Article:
Financial Mistakes to Avoid in Your 40s
Not only do people in their twenties face financial hardships, but so do those in their forties. You can still make poor financial decisions even if you have several cars in the driveway, your own home, and a healthy nest egg for retirement.
Here, we take you through some of the biggest financial mistakes you might be making in your 40s, and how to avoid them.
Not having a financial plan
If you are one of the many people who don’t have a retirement plan in place, now is the time to start making preparations. You should have a solid financial plan in place by the time you reach your forties because you are probably only 20 years away from retirement.
Planning your retirement with the assistance of a professional is an investment that can pay off in the form of a comfortable retirement.
Not having liquidity you can access
The standard recommendation is to have three to six months of living expenses stashed away in case of an unexpected event.
Those without an emergency fund may be forced to use their credit cards or their retirement savings to cover unforeseen costs like auto repairs or medical bills, all of which can have detrimental effects on one’s financial situation. Start saving for a rainy day now instead of taking on more debt to get by in a pinch.
Open a savings account at the same financial institution as you maintain your primary checking account. Set up an automated deduction of a set amount from each paycheck, say 3%, and deposit it into a savings account instead. The foundation of a useful savings account can be laid in as little as a year.
Not having enough savings
Don’t give yourself too much credit if you’ve had an emergency fund set up for a while. In their forties, many people suddenly realise that they have a serious shortfall in their emergency reserves due to their increased salary and higher living expenses.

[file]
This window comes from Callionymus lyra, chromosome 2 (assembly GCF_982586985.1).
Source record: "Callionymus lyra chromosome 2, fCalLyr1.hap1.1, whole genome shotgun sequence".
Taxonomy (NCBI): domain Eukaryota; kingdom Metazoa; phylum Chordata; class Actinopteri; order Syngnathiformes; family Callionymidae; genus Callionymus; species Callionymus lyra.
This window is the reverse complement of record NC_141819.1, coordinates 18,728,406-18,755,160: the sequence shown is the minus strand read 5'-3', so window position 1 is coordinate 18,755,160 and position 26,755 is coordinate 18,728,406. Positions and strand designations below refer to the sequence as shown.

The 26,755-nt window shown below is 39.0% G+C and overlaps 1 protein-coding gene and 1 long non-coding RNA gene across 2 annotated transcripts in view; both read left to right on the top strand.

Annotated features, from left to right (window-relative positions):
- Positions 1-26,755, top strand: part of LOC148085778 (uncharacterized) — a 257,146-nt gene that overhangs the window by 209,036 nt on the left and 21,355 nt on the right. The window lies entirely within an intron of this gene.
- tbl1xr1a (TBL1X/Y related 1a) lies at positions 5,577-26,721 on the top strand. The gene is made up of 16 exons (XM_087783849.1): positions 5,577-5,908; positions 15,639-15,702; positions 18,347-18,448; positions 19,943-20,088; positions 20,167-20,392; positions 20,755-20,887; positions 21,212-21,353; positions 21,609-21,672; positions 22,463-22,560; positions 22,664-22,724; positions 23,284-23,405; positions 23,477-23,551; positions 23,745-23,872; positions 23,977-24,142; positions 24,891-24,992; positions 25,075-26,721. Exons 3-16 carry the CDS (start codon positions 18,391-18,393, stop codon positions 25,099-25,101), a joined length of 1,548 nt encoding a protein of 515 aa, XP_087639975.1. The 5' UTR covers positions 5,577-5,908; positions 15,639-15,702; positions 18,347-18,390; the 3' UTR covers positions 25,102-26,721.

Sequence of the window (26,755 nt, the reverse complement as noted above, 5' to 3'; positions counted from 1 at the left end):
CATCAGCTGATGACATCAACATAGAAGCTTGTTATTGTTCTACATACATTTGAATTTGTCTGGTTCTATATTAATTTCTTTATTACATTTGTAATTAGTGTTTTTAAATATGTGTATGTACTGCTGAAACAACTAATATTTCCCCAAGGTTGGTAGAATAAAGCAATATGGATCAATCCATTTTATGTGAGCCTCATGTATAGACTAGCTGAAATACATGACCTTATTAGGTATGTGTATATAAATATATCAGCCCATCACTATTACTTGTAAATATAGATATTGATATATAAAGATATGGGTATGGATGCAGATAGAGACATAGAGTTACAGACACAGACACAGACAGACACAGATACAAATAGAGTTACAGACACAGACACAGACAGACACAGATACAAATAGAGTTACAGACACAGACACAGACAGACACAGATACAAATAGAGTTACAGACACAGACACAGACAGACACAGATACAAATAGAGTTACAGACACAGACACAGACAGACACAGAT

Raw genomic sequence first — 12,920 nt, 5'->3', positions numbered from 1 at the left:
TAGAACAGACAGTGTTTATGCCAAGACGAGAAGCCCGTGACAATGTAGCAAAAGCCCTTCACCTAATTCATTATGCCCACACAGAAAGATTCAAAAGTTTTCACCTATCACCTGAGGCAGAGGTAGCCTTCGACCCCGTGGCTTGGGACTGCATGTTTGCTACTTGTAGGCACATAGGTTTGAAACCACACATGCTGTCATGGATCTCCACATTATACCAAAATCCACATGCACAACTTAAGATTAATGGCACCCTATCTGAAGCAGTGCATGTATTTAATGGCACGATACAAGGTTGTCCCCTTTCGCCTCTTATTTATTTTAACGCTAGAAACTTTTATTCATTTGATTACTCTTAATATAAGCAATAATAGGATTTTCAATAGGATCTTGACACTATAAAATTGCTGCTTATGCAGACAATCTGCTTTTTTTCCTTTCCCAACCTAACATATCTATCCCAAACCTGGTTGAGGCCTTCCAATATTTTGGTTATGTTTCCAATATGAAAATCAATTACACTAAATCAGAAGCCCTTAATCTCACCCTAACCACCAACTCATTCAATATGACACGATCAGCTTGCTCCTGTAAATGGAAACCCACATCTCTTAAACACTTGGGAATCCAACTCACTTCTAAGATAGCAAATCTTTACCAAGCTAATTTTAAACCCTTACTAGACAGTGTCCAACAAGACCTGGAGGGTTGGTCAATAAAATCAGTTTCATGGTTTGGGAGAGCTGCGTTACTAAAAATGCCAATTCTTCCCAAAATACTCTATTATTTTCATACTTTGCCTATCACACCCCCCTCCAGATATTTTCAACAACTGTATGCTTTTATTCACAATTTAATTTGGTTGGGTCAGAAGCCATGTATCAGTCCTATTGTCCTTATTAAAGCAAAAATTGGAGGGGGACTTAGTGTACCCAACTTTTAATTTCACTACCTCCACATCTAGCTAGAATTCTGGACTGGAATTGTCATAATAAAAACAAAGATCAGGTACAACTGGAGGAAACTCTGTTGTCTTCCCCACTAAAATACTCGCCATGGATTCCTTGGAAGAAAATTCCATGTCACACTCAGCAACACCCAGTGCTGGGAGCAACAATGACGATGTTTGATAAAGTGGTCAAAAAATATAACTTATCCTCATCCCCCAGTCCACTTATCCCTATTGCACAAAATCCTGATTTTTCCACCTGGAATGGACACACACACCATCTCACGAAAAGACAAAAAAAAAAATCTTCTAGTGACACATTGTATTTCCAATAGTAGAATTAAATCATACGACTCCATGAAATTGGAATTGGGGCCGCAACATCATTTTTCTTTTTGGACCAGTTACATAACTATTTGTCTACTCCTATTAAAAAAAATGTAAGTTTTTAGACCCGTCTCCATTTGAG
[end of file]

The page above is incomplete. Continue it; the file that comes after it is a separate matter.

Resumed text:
When you enter your forties, it’s important to maximise the growth of your emergency fund while keeping those sums of money liquid, regardless of whether your financial reserves have kept up with your budget or not.
One strategy for doing so is to devote a certain percentage of any unexpected financial windfalls, such as bonuses, to building up a rainy-day fund.
Getting too comfortable with debt
When you have a secure career and a nice place to live, it can be tempting to stop challenging yourself. Be wary of becoming too comfortable with consumer debt, as this can lead to a never-ending cycle of accruing interest and never being able to pay off the original balance.
Avoid taking on too much debt and don’t use your current financial stability as anbe an excuse to risk it. The fact that a creditor is prepared to let you use their money to buy something unnecessary is no reason to do so.
Paying too much to your mortgage
Understandably some people would rather prioritise paying off their mortgage than meeting their other financial responsibilities. But mortgages can be made more affordable through choices like refinancing when the loan’s length or interest rate is unfavourable.